Intermittent exporting: unusual business or business as usual?
An analysis of intermittent exporters in the Netherlands, the extent to which they constitute a separate subset of exporting firms and the factors associated with their further development as an exporter.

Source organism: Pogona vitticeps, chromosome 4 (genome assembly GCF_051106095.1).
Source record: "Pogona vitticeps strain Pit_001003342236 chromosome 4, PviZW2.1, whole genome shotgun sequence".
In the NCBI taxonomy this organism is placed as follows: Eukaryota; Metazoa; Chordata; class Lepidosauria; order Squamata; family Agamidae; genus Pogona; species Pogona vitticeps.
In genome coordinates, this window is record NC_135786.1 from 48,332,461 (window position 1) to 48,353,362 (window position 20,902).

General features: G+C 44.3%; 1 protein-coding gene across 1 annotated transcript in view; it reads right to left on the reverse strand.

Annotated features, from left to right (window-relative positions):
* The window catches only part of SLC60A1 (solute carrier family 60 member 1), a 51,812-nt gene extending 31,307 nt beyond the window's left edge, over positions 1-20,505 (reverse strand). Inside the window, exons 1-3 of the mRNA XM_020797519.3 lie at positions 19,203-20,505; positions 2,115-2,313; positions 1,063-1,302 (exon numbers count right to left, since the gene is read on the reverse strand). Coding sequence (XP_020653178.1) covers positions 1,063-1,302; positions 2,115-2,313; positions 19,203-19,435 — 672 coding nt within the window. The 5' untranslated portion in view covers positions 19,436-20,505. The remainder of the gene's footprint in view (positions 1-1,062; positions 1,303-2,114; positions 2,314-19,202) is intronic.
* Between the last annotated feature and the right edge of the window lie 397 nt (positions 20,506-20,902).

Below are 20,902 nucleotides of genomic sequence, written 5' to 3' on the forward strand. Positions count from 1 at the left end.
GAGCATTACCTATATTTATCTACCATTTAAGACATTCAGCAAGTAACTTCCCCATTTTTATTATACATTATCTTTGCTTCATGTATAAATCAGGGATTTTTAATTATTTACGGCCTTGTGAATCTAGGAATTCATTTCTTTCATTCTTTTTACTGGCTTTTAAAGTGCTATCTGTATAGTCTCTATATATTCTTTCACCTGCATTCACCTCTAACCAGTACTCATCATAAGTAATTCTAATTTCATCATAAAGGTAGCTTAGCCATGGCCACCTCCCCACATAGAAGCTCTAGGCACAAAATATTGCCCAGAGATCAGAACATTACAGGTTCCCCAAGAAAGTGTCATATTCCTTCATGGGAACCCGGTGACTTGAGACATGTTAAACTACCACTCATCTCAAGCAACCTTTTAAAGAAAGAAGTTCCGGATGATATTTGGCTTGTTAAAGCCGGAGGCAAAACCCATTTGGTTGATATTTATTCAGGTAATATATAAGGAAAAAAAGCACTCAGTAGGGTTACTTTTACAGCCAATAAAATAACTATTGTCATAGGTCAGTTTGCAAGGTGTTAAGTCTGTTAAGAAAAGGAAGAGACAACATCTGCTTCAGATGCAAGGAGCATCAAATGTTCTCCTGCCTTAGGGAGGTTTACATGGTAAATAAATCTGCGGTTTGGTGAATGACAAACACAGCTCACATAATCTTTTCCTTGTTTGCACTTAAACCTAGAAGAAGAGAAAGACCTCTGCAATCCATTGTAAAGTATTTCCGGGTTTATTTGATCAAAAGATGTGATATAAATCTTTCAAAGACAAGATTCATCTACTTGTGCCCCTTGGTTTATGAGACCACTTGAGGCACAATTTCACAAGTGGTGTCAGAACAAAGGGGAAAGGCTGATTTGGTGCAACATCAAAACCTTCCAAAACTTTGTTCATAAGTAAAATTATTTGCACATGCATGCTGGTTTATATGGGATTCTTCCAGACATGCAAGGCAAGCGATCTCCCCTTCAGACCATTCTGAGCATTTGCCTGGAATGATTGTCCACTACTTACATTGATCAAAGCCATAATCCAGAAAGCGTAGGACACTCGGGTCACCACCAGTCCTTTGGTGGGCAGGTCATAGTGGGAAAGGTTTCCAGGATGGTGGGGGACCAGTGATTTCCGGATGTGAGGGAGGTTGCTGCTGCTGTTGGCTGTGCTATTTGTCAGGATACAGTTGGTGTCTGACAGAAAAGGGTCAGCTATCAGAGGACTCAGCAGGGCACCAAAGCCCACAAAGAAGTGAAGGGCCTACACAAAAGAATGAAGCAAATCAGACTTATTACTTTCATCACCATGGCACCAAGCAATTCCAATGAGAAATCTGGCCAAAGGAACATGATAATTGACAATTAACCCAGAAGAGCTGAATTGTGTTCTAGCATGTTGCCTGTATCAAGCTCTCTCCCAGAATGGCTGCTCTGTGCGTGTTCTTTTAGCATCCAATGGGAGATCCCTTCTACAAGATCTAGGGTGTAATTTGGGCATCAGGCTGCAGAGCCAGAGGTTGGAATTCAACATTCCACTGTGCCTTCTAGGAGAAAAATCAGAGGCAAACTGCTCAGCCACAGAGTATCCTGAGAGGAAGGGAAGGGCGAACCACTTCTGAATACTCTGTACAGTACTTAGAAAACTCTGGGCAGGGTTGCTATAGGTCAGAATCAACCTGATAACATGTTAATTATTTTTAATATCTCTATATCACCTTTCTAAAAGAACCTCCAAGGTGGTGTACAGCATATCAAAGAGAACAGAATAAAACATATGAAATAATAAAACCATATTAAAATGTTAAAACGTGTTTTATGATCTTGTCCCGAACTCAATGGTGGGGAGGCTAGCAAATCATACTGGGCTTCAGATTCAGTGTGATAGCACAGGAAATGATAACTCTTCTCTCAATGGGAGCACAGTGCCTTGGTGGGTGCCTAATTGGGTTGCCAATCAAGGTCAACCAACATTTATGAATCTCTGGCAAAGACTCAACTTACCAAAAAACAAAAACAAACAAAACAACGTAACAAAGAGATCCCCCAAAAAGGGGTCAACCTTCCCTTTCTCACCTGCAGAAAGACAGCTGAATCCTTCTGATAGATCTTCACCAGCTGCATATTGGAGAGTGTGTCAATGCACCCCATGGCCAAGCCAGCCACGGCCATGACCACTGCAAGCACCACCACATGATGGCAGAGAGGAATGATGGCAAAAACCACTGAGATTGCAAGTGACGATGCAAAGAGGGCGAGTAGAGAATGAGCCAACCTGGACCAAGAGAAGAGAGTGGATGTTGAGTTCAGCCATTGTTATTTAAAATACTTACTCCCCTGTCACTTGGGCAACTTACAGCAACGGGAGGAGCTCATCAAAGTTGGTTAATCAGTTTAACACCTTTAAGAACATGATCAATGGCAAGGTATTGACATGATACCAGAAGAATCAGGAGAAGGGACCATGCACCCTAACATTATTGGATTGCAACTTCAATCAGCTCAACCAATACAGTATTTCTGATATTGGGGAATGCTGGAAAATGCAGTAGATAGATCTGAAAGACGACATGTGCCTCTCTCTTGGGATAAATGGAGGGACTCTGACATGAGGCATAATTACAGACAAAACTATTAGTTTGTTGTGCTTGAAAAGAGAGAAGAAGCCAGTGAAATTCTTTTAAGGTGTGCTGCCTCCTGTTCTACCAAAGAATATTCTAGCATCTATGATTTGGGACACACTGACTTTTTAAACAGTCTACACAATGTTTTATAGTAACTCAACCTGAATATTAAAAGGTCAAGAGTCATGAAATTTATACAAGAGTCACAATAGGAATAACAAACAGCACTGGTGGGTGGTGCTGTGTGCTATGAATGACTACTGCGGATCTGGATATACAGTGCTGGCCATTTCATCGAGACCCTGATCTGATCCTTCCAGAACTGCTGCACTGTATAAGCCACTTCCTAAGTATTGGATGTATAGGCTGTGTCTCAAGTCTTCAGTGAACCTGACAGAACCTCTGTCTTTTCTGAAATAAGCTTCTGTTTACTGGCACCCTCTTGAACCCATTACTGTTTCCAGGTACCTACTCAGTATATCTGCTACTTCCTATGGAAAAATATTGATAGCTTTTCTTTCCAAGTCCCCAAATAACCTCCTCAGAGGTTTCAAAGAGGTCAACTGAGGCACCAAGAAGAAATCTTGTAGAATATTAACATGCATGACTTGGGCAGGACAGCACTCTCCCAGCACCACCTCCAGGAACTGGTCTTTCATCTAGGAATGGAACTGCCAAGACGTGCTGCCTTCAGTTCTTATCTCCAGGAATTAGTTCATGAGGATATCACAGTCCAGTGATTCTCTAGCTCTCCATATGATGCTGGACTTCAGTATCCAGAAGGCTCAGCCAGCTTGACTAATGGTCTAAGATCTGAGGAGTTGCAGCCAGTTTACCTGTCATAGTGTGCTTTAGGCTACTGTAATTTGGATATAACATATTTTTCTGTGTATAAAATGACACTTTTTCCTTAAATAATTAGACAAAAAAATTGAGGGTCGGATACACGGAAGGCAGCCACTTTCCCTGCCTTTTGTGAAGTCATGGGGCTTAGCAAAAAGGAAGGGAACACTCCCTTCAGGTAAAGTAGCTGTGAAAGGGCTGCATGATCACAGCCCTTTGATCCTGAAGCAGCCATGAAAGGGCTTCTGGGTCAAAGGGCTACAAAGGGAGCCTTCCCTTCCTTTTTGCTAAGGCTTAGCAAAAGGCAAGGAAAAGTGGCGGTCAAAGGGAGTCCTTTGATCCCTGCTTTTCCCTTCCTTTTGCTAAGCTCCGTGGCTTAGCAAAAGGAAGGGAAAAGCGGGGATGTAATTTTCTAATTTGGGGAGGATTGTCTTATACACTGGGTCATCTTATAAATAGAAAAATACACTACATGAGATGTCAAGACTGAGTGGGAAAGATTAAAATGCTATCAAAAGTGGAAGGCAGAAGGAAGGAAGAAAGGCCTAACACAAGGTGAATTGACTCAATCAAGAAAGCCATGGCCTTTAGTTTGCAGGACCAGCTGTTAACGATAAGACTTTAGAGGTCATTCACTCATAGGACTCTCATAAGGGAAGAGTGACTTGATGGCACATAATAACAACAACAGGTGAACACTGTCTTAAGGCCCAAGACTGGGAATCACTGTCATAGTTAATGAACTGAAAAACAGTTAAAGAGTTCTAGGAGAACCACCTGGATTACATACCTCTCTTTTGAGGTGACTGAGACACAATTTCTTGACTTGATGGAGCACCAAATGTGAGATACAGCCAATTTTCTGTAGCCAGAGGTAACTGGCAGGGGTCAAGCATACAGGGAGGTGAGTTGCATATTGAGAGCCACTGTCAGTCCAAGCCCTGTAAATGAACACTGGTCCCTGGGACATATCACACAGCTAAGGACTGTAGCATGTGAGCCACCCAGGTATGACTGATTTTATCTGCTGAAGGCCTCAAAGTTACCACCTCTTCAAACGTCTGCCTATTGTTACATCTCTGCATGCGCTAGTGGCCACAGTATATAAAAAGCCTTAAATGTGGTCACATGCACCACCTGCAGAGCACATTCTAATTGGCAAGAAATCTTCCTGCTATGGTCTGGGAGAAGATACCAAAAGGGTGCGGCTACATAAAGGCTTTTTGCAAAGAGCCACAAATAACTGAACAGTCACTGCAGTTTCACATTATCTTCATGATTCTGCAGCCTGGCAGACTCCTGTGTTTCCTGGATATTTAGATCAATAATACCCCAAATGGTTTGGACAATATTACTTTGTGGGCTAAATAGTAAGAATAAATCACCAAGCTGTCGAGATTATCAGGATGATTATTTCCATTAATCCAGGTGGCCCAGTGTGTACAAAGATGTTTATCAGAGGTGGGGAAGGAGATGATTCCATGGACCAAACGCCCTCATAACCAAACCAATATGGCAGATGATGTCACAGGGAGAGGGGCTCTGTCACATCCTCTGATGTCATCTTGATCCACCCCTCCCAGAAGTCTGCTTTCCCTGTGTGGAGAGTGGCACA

We construct an empirically supported definition of intermittent and perennial exporting and investigate to what extent intermittent exporters are distinguishable from non-exporters and perennial exporters and which factors explain the switching of export status. Our findings point at a Melitz (2003) type productivity sorting pattern, where perennial exporters are more productive than intermittent exporters which are in turn more productive than non-exporters. However, intermittent exporting seems to be a temporary state for the large majority of the firms, which are, in most cases, on their way to becoming a perennial exporter. The longer it takes to complete this process the slimmer the chances seem to get that the firm succeeds in becoming a perennial exporter. Our results also suggest that in terms of productivity sorting the relatively small group of firms for which intermittent exporting is business as usual most closely resembles perennial exporters. Labor productivity also shows to be an important factor in the process of moving from intermittent exporting to perennial exporting, in addition to trade behavior pointing at integration of the firm in cross-border supply chains. Overall, our empirical findings suggest that firms seem to pass two productivity thresholds before they are able to continuously serve foreign markets; first when breaking into export markets and second when developing into a perennial exporter.